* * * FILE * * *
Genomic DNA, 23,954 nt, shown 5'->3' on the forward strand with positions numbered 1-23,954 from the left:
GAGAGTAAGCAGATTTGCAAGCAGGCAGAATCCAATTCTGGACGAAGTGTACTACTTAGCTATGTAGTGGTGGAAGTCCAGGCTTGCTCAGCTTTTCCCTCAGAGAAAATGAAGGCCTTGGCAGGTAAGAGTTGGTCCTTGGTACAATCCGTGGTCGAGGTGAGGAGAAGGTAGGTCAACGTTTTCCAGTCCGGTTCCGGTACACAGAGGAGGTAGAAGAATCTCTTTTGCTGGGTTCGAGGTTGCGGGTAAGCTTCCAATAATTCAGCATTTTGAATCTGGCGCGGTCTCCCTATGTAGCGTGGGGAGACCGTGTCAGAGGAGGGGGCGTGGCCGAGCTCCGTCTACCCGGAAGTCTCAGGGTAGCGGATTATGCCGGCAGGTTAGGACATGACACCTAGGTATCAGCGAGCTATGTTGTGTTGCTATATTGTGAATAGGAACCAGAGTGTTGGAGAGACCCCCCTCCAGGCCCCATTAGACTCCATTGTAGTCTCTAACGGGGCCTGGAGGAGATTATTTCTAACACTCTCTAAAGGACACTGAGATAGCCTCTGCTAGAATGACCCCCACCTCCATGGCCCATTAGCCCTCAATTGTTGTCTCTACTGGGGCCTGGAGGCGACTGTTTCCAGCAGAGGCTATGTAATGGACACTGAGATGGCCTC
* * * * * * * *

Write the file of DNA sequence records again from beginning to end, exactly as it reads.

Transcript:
Genomic DNA, 23,954 nt, shown 5'->3' on the forward strand with positions numbered 1-23,954 from the left:
GAGAGTAAGCAGATTTGCAAGCAGGCAGAATCCAATTCTGGACGAAGTGTACTACTTAGCTATGTAGTGGTGGAAGTCCAGGCTTGCTCAGCTTTTCCCTCAGAGAAAATGAAGGCCTTGGCAGGTAAGAGTTGGTCCTTGGTACAATCCGTGGTCGAGGTGAGGAGAAGGTAGGTCAACGTTTTCCAGTCCGGTTCCGGTACACAGAGGAGGTAGAAGAATCTCTTTTGCTGGGTTCGAGGTTGCGGGTAAGCTTCCAATAATTCAGCATTTTGAATCTGGCGCGGTCTCCCTATGTAGCGTGGGGAGACCGTGTCAGAGGAGGGGGCGTGGCCGAGCTCCGTCTACCCGGAAGTCTCAGGGTAGCGGATTATGCCGGCAGGTTAGGACATGACACCTAGGTATCAGCGAGCTATGTTGTGTTGCTATATTGTGAATAGGAACCAGAGTGTTGGAGAGACCCCCCTCCAGGCCCCATTAGACTCCATTGTAGTCTCTAACGGGGCCTGGAGGAGATTATTTCTAACACTCTCTAAAGGACACTGAGATAGCCTCTGCTAGAATGACCCCCACCTCCATGGCCCATTAGCCCTCAATTGTTGTCTCTACTGGGGCCTGGAGGCGACTGTTTCCAGCAGAGGCTATGTAATGGACACTGAGATGGCCTC